CodeCity - Visualize Your JavaScript As A City
Written by Ian Elliot   
Monday, 29 May 2017

If you haven't encountered the idea of CodeCity before then this is going to be fun. Even if you have it is worth checking out what some familiar JavaScript code libraries look like as cities.

The  CodeCity software visualization metaphor was originally proposed by Wettel and Lanza in 2011 to visualize object-oriented code. JSCity is an implementation of these ideas in JavaScript for JavaScript by three researchers Marcos Viana, Andre Hora and Marco Tulio Valente based in Brazil. 

In the original CodeCity classes are represented as buildings, but this has had to be adapted because JavaScript is not a simple, class-based, language. The obvious thing to do is to replace class by functions.

JSCity represents a JavaScript program as a city; folders are districts and files are sub-districts; the buildings are functions; inner functions are represented as buildings on the top of their enclosing function/building. The Number Of Lines of source Code (LOC) represents the height of the buildings/functions; the Number Of Variables (NOV) in a function correlates to the building’s base size.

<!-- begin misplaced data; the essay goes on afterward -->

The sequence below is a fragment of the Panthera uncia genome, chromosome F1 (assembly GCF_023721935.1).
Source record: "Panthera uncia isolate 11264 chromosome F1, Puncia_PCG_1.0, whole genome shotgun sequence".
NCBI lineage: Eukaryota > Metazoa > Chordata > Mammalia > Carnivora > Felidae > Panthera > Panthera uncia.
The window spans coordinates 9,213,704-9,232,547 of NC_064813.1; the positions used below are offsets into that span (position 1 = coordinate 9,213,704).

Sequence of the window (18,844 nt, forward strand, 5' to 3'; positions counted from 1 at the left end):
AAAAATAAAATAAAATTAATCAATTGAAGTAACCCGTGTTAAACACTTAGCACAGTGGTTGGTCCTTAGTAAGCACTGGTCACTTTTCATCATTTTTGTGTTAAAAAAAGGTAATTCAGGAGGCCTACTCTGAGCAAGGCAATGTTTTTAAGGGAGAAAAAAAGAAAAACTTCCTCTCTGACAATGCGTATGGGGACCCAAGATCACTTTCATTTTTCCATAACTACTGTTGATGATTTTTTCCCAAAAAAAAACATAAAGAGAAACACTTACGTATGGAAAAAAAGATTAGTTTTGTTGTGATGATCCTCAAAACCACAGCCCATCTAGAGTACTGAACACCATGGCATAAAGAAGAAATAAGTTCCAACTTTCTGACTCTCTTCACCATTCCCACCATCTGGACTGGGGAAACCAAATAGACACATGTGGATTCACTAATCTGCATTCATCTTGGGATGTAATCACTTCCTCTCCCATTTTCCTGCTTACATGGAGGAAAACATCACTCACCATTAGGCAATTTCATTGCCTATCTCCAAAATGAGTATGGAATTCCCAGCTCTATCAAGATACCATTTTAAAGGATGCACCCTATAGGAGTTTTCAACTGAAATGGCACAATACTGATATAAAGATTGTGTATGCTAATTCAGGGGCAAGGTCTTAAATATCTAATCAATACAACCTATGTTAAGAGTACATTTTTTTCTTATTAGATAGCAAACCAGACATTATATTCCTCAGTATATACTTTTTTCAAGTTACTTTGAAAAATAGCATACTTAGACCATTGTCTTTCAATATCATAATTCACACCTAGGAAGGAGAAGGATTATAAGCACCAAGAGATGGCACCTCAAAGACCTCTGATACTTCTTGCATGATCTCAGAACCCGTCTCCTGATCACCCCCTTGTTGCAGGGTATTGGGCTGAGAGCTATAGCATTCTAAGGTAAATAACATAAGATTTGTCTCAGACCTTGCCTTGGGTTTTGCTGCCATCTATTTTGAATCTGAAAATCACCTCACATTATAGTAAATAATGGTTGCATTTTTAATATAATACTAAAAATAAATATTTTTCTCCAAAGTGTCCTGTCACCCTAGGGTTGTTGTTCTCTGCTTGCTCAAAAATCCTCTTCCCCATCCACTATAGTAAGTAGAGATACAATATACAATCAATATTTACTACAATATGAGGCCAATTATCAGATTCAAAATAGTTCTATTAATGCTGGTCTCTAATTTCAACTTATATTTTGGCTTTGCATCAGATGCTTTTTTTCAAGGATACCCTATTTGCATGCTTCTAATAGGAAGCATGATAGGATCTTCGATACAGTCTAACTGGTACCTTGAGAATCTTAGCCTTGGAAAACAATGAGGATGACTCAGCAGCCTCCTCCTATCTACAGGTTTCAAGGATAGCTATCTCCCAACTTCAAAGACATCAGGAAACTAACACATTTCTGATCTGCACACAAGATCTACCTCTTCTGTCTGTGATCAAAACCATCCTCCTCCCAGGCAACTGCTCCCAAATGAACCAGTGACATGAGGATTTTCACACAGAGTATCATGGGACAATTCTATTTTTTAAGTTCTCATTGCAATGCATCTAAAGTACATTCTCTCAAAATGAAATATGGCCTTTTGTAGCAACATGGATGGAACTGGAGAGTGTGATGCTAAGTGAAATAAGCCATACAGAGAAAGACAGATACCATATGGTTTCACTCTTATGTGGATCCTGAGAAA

So when you view the cityscape, big buildings correspond to big functions. 

The program was implemented in JavaScript using the Esprima framework to generate an abstract syntax tree for the code and ThreeJS for the 3D graphics. Once the city is rendered you can move around, change the camera angle and zoom in to view it better. The software is available on GitHub for you to try out.

The researchers also analyzed 40 well-known JavaScript code bases and they present three as being particularly interesting - AngularJS core functions, Bower and jQuery - see if you can guess which is which:








I have to admit that I recognized my favorite JavaScript library almost at once! The identity of each city can be found at the very very end of this news item - scroll down.

More Information

CodeCity for (and by) JavaScript


Related Articles

Does Python Smell Like Java?

On the Unhappiness of Software Developers


To be informed about new articles on I Programmer, sign up for our weekly newsletter, subscribe to the RSS feed and follow us on Twitter, Facebook or Linkedin.



Java 17 Release Promises Faster Performance

Java Development Kit 17 and Java 17 are now generally available. JDK 17 was announced by the Open JDK group and Oracle released the new version under a commercial license for those using the Oracle JD [ ... ]

On This Day in 1927 Creator of LISP Born

John McCarthy, the man who invented the LISP programming language was born on September 4, 1927 in Boston Massachusetts. He is also remembered as the organizer of the summer workshop at Dartmouth Coll [ ... ]

More News





or email your comment to:


The Cities

  • A is jQuery
  • B is AngularJS
  • C is Bower.




Last Updated ( Monday, 29 May 2017 )